To be truly inclusive, anti-CAA movement must acknowledge protest traditions in languages beyond Urdu
The experience of resistance is a shared one — one that cuts across language and region. A plurality of defiant voices would only reinforce the solidarity that is at the centre of such resistance, by helping people both express and hear it in new ways that channel their anger and frustration, telling them that they are not alone in this. Learning about marginalised traditions and offering them representation also ties in to the broader inclusiveness, progressiveness, and opposition to homogenisation that the anti-CAA movement stands for.
The experience of resistance is a shared one — one that cuts across language and region.
A plurality of defiant voices would only reinforce the solidarity that is at the centre of such resistance, by helping people both express and hear it in new ways that channel their anger and frustration, telling them that they are not alone in this.
To stifle a language and its literary traditions is to stifle its very voice — including its many articulations of resistance.
On 17 December, students at IIT Kanpur who were protesting the Citizenship (Amendment) Act (CAA) recited the famous Urdu poem by Faiz Ahmed Faiz, 'Hum Dekhenge', in solidarity with the students of Delhi’s Jamia Millia Islamia University, who had been subjected to police action. Two days later, following a recommendation made by a faculty member, IIT-K instituted a panel to assess whether the Faiz poem was “anti Hindu”.
Reports of the setting up of this panel were met with widespread condemnation and derision. Much of the commentary on this issue revolved around the specifics of the poem, or Faiz’s larger body of work. This served to spur a newfound interest in the poetry of Faiz, introducing it to those otherwise unfamiliar with it, including in regions where Urdu is not a commonly used literary language. The poem has been translated into and recited at anti-CAA protests in various languages, including Tamil, Kannada, and Malayalam.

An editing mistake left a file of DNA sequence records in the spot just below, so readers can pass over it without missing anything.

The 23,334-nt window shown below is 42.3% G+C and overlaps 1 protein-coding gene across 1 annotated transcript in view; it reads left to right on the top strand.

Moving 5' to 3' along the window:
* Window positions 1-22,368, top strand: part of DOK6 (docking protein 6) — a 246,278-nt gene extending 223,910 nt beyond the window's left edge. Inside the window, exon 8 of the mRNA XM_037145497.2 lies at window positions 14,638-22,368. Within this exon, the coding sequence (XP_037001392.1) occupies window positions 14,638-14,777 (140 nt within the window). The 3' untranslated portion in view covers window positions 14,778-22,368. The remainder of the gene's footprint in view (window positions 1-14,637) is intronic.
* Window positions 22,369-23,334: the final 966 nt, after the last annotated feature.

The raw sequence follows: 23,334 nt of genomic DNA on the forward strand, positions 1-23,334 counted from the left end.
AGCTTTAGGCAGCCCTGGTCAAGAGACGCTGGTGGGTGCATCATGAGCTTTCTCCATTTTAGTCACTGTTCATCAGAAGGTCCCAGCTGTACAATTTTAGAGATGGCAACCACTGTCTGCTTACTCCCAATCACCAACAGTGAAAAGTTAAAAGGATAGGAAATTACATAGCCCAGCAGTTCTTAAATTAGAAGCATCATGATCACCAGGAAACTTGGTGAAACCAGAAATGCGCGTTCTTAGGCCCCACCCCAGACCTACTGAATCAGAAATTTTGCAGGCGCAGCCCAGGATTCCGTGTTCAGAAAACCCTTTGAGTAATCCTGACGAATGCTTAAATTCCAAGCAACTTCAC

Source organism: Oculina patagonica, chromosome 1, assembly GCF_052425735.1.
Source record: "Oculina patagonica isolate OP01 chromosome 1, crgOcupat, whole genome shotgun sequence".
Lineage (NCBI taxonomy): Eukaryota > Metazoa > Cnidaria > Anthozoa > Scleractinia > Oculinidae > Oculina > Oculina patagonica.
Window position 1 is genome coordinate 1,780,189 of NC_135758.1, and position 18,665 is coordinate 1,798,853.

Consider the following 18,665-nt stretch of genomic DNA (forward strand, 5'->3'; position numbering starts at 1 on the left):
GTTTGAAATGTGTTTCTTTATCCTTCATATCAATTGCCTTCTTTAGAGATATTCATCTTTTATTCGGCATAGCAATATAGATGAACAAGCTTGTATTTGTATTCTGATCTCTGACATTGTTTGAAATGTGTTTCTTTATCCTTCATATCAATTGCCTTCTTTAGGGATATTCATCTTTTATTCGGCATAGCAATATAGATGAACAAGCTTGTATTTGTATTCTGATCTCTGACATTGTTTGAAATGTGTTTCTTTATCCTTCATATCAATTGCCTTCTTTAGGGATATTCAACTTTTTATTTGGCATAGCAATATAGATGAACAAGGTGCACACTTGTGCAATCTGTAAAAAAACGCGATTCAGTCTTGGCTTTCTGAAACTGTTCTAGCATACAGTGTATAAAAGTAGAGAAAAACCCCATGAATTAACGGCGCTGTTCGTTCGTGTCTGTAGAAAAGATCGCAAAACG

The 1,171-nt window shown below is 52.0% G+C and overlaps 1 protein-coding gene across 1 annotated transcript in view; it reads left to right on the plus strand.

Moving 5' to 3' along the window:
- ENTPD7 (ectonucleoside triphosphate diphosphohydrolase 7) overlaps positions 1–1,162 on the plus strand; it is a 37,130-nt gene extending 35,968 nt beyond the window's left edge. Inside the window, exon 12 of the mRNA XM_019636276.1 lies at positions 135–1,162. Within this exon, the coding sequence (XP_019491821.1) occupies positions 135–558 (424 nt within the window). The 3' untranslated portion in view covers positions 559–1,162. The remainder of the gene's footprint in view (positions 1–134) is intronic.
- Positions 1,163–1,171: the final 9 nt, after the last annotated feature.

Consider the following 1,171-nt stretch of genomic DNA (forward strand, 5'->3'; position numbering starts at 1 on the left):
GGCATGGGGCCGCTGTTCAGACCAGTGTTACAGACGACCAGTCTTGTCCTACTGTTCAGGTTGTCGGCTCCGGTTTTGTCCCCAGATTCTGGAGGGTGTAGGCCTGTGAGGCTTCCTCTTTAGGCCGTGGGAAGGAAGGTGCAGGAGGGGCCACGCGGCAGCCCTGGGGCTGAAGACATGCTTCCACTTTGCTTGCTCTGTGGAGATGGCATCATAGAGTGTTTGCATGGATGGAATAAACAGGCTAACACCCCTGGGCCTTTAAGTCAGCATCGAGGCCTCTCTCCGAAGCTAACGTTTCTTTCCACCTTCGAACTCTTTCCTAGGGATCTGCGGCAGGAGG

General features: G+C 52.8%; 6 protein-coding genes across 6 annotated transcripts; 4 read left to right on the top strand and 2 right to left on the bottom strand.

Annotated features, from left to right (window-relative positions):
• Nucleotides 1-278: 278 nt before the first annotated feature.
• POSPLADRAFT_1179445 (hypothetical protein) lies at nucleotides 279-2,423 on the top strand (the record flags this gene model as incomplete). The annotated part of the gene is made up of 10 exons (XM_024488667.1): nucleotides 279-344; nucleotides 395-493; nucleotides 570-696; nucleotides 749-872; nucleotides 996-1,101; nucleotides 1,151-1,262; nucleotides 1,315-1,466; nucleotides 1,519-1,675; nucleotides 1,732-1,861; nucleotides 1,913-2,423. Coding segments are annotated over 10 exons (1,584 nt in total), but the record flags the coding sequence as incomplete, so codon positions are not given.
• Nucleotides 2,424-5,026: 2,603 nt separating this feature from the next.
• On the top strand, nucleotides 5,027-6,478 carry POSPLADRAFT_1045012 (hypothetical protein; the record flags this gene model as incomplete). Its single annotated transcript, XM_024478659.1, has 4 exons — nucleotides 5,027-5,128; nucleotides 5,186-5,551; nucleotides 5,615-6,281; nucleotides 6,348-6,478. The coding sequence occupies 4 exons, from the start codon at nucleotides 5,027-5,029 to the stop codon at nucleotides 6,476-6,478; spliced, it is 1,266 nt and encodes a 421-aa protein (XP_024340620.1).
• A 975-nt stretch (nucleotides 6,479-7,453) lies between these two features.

Make no mistake — this controversy is not so much about Faiz as it is about language and identity. Poetry is heavily charged with symbolism and is open to interpretation almost by definition, meaning that anyone can plausibly interpret a poem through the prism of their own biases.
A consensus seems to have emerged that an attack on Urdu’s identity is best combated by showcasing its inclusive ideals, and its value in civil society. It is hardly surprising that an Urdu poem has yet again landed in controversy. Language, along with many other markers of identity, have increasingly been subject to a process of communalisation in the last few years. In November last year, protests broke out at Banaras Hindu University over the appointment of a Muslim Sanskrit teacher, ignoring the language’s rich literary tradition that has historically also included Muslim voices.
While it is encouraging that Faiz's poetry is being revisited, even reinterpreted in defiance of its demonisation, the fact remains that Urdu has always received significant public visibility — a product of its close ties to Delhi, the center of Indian political power. This is not a privilege afforded to many other languages.
As we push back against the communalisation of popular languages, it is doubly important to be cognizant of traditions that are not so much in the public eye. These languages lack the privilege granted to literary Urdu, both in its reach and the defence it receives, but can greatly broaden our perspectives and range of sentiments on the very process and mechanism of oppression.
The experience of resistance is a shared one — one that cuts across language and region. A plurality of defiant voices would only reinforce the solidarity that is at the centre of such resistance, by helping people both express and hear it in new ways that channel their anger and frustration, telling them that they are not alone in this. More than ever before, it has become important to give marginalised voices and their traditions of resistance a seat at the table. Learning about these traditions and offering them representation also ties in to the broader inclusiveness, progressiveness, and opposition to homogenisation that the anti-CAA movement stands for.
The obvious candidates here would be non-literary language varieties, including ones spoken by Adivasi communities. Adivasi communities have long histories of marginalisation, struggles that have found a place in their oral traditions. Even within otherwise written languages, traditions specific to marginalised communities, like Dalit literature in Marathi and Tamil miner songs from the Kolar Gold Fields (KGF), offer new ways in which we can voice and articulate dissent, and even conceptualise oppression.